21 November 2011
British Chancellor George Osborne announces financial sanctions against Iran as a result of a report by the UN's nuclear watchdog, the International Atomic Energy Agency (IAEA), into its nuclear programme. Britain ceases all ties with Iranian banks.
Four people said by Iran to be terrorists with links to Britain are arrested according to the country's English language television station Press TV.
The Foreign Office denied the men had ties to Britain and said this was "another in a long line of slurs against the United Kingdom from the government of Iran".
Iran admits it is building a uranium enrichment plant near Qom, but insists it is for peaceful purposes. British intelligence services played a key role in the unveiling of the site.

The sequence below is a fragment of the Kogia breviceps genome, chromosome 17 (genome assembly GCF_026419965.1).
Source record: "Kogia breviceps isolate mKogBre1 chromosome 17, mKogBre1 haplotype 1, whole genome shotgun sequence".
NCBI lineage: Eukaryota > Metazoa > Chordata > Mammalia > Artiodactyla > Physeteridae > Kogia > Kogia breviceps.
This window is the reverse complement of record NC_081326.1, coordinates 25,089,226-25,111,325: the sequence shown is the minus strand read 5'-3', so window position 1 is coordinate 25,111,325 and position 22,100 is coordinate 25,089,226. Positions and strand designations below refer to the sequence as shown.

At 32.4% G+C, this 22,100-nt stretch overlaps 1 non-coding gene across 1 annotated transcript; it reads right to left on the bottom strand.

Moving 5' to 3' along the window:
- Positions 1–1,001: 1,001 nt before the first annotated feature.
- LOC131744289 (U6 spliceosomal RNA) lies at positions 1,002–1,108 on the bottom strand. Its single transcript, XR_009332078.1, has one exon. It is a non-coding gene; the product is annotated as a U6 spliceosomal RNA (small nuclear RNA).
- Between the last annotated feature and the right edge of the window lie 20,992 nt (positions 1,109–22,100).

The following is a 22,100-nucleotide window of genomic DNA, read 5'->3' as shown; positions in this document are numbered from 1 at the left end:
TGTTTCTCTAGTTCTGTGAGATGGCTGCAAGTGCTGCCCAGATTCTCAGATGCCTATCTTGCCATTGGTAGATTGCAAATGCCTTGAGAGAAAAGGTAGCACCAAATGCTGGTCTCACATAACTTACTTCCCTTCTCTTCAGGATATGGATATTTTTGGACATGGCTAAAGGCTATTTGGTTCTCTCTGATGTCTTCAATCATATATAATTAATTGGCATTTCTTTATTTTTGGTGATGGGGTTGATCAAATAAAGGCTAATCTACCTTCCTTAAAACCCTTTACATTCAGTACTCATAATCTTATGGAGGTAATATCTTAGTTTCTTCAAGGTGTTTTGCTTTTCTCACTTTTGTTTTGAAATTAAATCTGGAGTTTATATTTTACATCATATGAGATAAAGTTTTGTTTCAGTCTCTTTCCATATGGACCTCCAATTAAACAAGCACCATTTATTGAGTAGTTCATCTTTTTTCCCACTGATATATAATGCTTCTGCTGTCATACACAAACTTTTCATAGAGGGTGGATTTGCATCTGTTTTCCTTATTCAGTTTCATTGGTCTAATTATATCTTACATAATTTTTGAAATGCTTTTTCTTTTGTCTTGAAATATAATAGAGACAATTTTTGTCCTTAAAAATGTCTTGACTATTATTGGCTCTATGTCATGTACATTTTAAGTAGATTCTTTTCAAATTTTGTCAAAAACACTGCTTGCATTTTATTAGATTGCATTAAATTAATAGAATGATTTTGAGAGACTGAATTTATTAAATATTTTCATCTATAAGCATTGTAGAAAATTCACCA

19 June 2009
Mass protests are held after the re-election of President Mahmoud Ahmadinejad. The opposition says the election was fraud.
Iran's Supreme Leader Ayatollah Ali Khamenei says "arrogant powers" in the US and European countries tried to encourage protests. He adds that the "most evil of those powers was Britain". The British media was also criticised.
The British Council, which has been operating intermittently in Iran since 1961, says it has suspended operations in Tehran, claiming Iranian officials "pressurised" their staff.
President Mahmoud Ahmadinejad delivers Channel 4's alternative Christmas message to Britain.
In a speech to the Israeli parliament, Gordon Brown says: "Iran has a clear choice to make: suspend its nuclear programme and accept our offer of negotiations or face growing isolation and the collective response not of one nation but of many nations."
Iran detains 15 British navy personnel who were patrolling the Shatt al-Arab waterway separating Iran and Iraq. Tehran says that the boat entered Iranian waters. A diplomatic row ensues and they are released on 4 April.